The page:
I finished in 30:56 minutes – 7:44 min/mile. I was STOKED. I had beat my previous time by almost 2 minutes and the year before that’s time by like 5 minutes. And I BEAT JASON. But not by much. We celebrated with a beer crawl. This was an AWESOME start to the season. Half marathon PR here I come!
The next race was the Dallas Rock N’ Roll Half Marathon on March 24. This race I was nervous and excited about. It was a weekend road trip with 3 of my friends from the Athletic Club where I used to work. Knee problems were flaring up so my training was somewhat behind – my longest run was 9 miles…on the treadmill. Originally Jason and I just had 5 half marathons on the schedule, but the opportunity for a fun girls’ weekend was too cool to pass up.
The Rock N’ Roll series races are not cheap, but they are totally worth it. True to its name, we had lots of music all along the course. We spent half the day at the expo checking out clearance gear, sampling fitness foods, learning about other races, discovering recovery techniques, and taking lots of goofy pictures. We enjoyed the free giveaways and came out excited for the race.
This race taught me to pack one of EVERYTHING no matter where your out of town race is at. When we left Kansas, it was supposed to be 50s/60s in Texas, so I packed shorts and flip flops. That morning it was almost 40 degrees with this freezing cold north wind whipping around. We got lucky and hung out inside the hotel lobby by the starting line, but I was regretting not packing more. Usually as a girl I pack too much, but you’ll never be sorry when it comes to racing.
Besides my knees, I’d also gotten a cold the week of the race. I probably should have stayed home from work one day, but I figured it was just a cold. So I spent the race paying attention to my knees and blowing my nose a lot – not that the cold wind helped. I finished in 1:52:39 – about 8:30 min/mile. It was again a very good sign. My PR to beat is 1:49:23 from 2008. I was one out of six half marathons down and already just 3 minutes off!
I returned from Dallas with more confidence about this racing season. This was it! My season! Two days later I was at the doctor’s office being diagnosed with Bronchitis. Ain’t nobody got time for that.
Two weeks later was Rock the Parkway Half Marathon on April 13. And I still had bronchitis. But I had the go-ahead to run from my physician. My mother was less than thrilled, but I assured her, “It’s ok, Mom. The doctor says I can.” I didn’t mention that my doctor’s actually a nurse practitioner. But mostly that she’s also a runner. She took a nap in someone’s yard during the Hawaii Marathon. Which she assured me was perfectly fine, as this was the 70s.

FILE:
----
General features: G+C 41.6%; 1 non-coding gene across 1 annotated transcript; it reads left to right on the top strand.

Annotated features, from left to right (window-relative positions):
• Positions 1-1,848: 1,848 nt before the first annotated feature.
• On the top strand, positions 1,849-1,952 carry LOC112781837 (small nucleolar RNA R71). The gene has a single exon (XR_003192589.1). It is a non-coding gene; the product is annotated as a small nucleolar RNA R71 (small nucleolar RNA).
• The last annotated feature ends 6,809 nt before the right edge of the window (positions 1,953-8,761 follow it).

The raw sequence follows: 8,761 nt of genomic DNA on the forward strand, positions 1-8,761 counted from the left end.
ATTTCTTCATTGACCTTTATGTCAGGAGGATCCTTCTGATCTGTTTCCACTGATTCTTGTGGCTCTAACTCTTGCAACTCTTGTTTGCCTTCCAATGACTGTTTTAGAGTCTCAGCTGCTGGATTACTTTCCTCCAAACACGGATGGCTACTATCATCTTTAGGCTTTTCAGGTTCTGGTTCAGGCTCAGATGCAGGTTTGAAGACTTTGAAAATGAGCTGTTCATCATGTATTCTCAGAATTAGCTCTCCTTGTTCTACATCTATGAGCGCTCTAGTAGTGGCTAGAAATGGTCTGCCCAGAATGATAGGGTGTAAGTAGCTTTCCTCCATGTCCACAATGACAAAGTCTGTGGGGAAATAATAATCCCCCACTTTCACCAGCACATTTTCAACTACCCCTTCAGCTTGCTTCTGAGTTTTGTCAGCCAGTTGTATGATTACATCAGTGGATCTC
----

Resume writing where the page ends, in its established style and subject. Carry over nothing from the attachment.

Even though I lost my 1:50 pace group on mile one, went through half a box of Kleenexes during the race, coughed every 3 minutes, and was tired as hell, I ALMOST PRed. I was FOUR SECONDS off my PR. But, I can’t lie to my fans (and by fans, I mean my mother). I was a dirty runner on steroids. Prednisone to be exact. Actually I was on Prednisone and three other prescription drugs.
But, I figured, if I could almost PR while sick with bronchitis, I could for sure pull out a PR next time. I was so close! With injuries! With illness! On Roids!
One week later, April 21, was the Kansas Half Marathon in Lawrence, KS. I had the home team advantage as I ran up and up and up and sometimes down around the KU campus for years. The huge hill at Mile 8 was my way back to the dorms freshmen year. But…
I’d never really run up that hill AFTER 8 other miles. ONE WEEK after doing another half marathon. The first three miles of this race were promising. I was with the 1:45 group and feeling great. Then I slipped back to the 1:50 group. Then I ran into my friend Sam, and we ran the rest of the way together. If I hadn’t had his encouragement and energy distracting me from my pain and keeping me going, this race would have been more of a disaster than it was.
Mile 6 is when I started to feel like, hey, didn’t you just run one of these things? The hill at mile 8 was brutal. Then the hill at mile 11 was EVEN MORE BRUTAL. I was no longer on any meds except an inhaler, but my breathing was definitely not as efficient as it used to be. We finished in 1:55:08, making our goal of under 2 hours.
Disappointed but not defeated, I geared up for the next half marathon that was thankfully two weeks later on May 11, Running with the Cows. This is a small race out in the middle of nowhere Kansas but it’s AMAZING. We got SO MUCH FOOD at the end of this race I’ve almost forgotten how long and hot and horrible it felt running it.